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Making schools sustainable

Congratulations, Wilde Lake Middle School, for committing to zero net energy consumption from heavy polluters such as coal, fracking and incineration ("Wilde Lake Middle prepares for new building," Aug. 24). You join The University System of Maryland Foundation, which recently cleaned up its endowment by steering all future energy investments away from carbon industries. The Ravens training facility in Owings Mills is also covered with solar panels. Hopefully more equally large institutions — schools, corporations, wings of government, etc. — will promptly jump in line for the future.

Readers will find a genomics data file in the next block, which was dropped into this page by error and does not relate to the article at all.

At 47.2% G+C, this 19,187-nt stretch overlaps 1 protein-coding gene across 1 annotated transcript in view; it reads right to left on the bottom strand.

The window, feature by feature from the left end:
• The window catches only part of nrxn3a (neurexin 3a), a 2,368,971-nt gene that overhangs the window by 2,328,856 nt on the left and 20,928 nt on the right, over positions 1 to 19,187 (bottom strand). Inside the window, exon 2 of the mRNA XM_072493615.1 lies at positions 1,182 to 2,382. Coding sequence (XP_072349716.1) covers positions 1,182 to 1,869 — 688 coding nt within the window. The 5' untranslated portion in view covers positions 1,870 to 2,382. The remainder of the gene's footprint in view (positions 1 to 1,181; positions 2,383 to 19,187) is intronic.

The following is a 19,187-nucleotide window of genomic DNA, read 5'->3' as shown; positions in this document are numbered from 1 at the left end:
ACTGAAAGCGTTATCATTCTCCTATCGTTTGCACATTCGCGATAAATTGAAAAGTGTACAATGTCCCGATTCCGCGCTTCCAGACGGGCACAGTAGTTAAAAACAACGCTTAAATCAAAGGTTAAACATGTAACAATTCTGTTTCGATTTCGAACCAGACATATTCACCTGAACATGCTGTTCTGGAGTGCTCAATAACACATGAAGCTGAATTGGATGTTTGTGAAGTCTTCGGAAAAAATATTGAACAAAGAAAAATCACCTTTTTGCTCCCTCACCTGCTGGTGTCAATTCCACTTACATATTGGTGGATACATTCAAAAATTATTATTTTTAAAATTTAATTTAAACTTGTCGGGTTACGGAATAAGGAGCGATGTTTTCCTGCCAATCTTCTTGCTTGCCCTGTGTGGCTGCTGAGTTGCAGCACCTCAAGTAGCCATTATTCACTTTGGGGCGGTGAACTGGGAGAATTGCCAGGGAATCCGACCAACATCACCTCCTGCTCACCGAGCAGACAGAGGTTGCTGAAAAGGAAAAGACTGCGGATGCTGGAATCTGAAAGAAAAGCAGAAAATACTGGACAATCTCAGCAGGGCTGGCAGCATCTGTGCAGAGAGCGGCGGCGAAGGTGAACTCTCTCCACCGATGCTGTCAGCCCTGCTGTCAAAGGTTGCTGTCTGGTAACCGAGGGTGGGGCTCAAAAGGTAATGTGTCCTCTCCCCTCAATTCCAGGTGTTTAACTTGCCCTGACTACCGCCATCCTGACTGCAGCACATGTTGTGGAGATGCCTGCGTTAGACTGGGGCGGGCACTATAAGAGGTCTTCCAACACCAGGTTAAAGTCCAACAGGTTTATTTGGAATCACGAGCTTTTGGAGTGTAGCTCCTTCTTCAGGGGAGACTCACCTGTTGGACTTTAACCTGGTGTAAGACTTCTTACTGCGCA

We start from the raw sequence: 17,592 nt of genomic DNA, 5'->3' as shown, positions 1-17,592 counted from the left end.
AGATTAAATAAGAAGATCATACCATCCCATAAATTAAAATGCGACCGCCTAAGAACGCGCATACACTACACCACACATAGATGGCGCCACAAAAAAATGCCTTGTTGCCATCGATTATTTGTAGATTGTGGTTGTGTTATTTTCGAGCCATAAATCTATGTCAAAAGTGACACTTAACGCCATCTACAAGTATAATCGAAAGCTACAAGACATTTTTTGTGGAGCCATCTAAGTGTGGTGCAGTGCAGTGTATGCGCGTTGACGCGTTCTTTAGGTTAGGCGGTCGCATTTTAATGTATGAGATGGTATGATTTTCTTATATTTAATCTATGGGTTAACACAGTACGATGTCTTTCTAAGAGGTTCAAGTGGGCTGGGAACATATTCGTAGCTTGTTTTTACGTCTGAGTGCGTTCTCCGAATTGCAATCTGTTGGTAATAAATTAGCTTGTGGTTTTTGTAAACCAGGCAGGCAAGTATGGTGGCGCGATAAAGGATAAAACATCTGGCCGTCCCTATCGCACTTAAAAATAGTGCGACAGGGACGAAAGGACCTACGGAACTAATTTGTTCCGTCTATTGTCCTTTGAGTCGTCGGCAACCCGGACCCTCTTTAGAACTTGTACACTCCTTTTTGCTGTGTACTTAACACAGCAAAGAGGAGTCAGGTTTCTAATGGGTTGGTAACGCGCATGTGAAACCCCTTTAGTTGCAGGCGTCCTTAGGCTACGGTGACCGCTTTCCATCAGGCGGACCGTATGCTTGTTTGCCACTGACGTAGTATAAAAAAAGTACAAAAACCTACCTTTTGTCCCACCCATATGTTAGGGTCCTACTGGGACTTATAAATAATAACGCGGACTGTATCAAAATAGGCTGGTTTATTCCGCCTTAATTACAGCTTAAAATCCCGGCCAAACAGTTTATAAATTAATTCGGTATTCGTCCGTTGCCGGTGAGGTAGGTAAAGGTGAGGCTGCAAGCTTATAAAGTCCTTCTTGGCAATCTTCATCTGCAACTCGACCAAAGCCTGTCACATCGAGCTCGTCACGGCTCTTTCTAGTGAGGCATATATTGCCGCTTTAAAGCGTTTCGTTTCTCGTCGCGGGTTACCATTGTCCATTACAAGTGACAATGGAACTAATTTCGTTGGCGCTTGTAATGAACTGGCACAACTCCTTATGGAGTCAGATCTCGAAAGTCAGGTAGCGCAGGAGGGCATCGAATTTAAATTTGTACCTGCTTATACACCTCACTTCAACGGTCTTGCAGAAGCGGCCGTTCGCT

Our most valuable long term security is environmental sustainability because of the way it coincides with socio-economic sustainability. Education about environmental stewardship (or anything) takes place primarily through example, and most urban schools only demonstrate consumption — of energy and food. Visible solar panels and classes in urban agriculture are clearly needed. When teaching environmental stewardship at an elementary school in Baltimore, I realized my students didn't understand the language. I partly fixed that by sharing many National Geographic videos. Suddenly, conservation was a palpable concept to them.

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Apparently, your demolition of one site will yield a parking lot and baseball field. Have you thought about adding a solar canopy to that parking lot? Now that would be a baseball park even prettier than Camden Yards.

Kevin Kriescher, Baltimore

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